Letter from the Opinion Editors: Do not stop speaking up

Mariana Alfaro and Troy Closson

Sometimes the systems in place to combat abuse are not successful in stopping dangerous behaviors. That’s when we — as allies, as witnesses, as bystanders — have to step up.

The last month has seen countless sexual harassment allegations and accusations against powerful men in seemingly every major industry. Each new revelation, though horrifying, pushes us forward in the war against sexual harassment and assault. Many of these allegations, however, have existed as rumors for years — passed around in watercooler talk while witness accounts were waved off because those impacted were made to stay silent.

The perceived power of these men — Harvey Weinstein, NPR’s Michael Oreskes, and, most recently, U.S. Senate candidate Roy Moore and comedian Louis C.K. — was so strong that both survivors and bystanders alike were pressured to stay silent to protect not only their careers, but themselves and their families. This only adds to the trauma and pain these assaults bring. And sometimes, even when witnesses exist, these allegations are still waved off as rumors and made the butt of jokes — like when “30 Rock” mocked Harvey Weinstein’s disgusting behavior, or when Louis C.K.’s inappropriate behavior became part of his stand-up routine. We as a society are afraid of the repercussions of looking into these accusations, so we keep letting people get away with it.

We, as not only Opinion Editors but also as Northwestern students, are writing this because we know these allegations and assaults are not restricted to the Hollywoods, Washingtons and Silicon Valleys of the world — they’re happening right here, in our own backyard. We are not going to pretend that with Sigma Alpha Epsilon’s suspension, sexual harassment and assault were stomped out of NU. We are not going to pretend that the pressure to keep silent does not exist here. And though we know these experiences and allegations exist, we do not write this to pressure survivors to come out and tell their stories. Survivors do not owe us their stories and should only share them if and when they’re ready to.

Rather, we want to address those who know assault and harassment are happening and instead choose to look the other way. People stay silent for a number of reasons — you might be afraid of facing backlash or repercussions, and that’s completely valid. But speaking up can make the difference between ensuring a survivor feels supported and allowing injustice to continue.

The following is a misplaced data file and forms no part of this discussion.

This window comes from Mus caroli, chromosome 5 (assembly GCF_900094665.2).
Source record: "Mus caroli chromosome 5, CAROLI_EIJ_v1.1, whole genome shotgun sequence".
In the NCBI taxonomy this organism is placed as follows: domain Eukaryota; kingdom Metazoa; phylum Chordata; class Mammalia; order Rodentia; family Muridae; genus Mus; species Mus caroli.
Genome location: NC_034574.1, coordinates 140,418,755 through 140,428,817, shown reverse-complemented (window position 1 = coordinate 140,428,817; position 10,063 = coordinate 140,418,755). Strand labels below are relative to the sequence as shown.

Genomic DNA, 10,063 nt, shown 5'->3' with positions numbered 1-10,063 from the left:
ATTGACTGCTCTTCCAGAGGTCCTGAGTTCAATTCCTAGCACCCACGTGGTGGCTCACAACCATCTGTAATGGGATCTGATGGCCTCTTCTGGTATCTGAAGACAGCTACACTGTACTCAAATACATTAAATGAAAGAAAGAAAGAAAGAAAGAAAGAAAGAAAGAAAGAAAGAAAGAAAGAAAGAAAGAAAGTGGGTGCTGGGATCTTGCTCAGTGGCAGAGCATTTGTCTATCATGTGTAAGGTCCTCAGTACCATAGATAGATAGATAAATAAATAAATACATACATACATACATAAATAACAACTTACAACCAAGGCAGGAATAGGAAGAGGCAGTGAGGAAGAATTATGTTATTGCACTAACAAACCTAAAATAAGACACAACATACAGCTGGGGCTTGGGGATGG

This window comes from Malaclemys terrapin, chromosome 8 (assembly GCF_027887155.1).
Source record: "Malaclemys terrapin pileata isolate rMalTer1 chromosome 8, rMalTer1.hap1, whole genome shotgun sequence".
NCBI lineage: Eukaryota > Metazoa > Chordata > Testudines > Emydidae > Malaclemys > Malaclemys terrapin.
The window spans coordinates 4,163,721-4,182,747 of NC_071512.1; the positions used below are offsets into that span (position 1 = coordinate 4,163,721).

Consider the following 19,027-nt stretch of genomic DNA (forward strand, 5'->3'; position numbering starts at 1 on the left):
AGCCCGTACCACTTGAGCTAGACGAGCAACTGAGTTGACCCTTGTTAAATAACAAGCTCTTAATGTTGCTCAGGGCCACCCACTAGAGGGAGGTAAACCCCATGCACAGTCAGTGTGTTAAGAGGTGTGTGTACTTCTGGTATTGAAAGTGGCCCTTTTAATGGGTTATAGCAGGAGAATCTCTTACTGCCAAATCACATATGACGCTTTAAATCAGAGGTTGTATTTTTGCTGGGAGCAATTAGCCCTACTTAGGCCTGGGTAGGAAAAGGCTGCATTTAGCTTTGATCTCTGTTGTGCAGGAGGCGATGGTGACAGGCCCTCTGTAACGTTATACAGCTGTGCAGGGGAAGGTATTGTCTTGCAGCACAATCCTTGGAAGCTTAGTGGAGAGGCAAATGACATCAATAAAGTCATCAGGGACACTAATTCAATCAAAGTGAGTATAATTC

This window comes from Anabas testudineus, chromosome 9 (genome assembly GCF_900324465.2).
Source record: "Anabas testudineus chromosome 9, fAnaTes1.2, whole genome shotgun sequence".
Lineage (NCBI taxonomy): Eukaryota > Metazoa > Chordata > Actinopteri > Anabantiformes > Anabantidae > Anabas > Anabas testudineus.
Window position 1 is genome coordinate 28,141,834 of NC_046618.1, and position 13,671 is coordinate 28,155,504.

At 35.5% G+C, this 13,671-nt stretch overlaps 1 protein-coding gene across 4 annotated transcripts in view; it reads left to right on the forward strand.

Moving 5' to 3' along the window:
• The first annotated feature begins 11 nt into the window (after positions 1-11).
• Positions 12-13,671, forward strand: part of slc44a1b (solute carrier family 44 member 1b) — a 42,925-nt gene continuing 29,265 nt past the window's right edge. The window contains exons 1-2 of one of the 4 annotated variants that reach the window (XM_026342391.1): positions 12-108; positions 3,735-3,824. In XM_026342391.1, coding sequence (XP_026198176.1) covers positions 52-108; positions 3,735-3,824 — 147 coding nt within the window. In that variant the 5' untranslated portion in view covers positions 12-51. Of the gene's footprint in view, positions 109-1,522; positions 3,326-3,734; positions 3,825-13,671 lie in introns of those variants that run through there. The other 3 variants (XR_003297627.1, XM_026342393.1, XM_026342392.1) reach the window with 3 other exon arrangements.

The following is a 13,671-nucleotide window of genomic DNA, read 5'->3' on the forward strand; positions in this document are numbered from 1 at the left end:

Perhaps the most recent example of this happening at NU came earlier this year, with reports of assaults and possible druggings at SAE. But we want to be clear: We know this behavior at NU does NOT only happen at fraternities. Assault can happen in any space. What we’re trying to get at is that, in the SAE case, someone spoke up; someone reported what happened. And though, at the end of the day, no disciplinary action was taken against the chapter for those accusations, they led to an investigation into SAE, and ultimately a temporary suspension.

Taking a stand isn’t limited to speaking up; it also means actively protesting the systems that perpetuate sexual violence. There’s so much we as allies, as bystanders, can do to continue fighting this system, from not participating in activities thrown by organizations that foster toxic behaviors to talking to our friends about accountability.

Last week, we published the account of a former SAE member who witnessed toxic behavior in the house. Recognizing his complicity, he spoke up. Just this week, students protested outside SAE’s national headquarters, Associated Student Government Senate introduced a sexual assault training mandate and Panhellenic Association released a statement encouraging students to report safety concerns and possible SAE recruitment efforts.

All we’re asking for is this: If you’re already speaking up against this oppressive system, continue doing so — and encourage others to as well. And if you’re not, take the time to consider what stops you from joining these efforts and how your silence affects others.

This isn’t about creating scandals or outing people. This is about stopping our community from letting harassers and abusers get away with dangerous behavior, and providing support to anyone affected by it. Talk to your friends or a trusted adviser. Go to the multiple spaces — the Women’s Center, Counseling and Psychological Services and the Center for Awareness, Response and Education, just to name a few — on campus that deal with these issues. Continue being loud and affirmative. We cannot let this conversation die.

Mariana Alfaro is a Medill senior and Troy Closson is a Medill sophomore. Mariana can be contacted at [email protected] and Troy can be contacted at [email protected]. If you would like to respond publicly to this column, send a Letter to the Editor to [email protected]. The views expressed in this piece do not necessarily reflect the views of all staff members of The Daily Northwestern.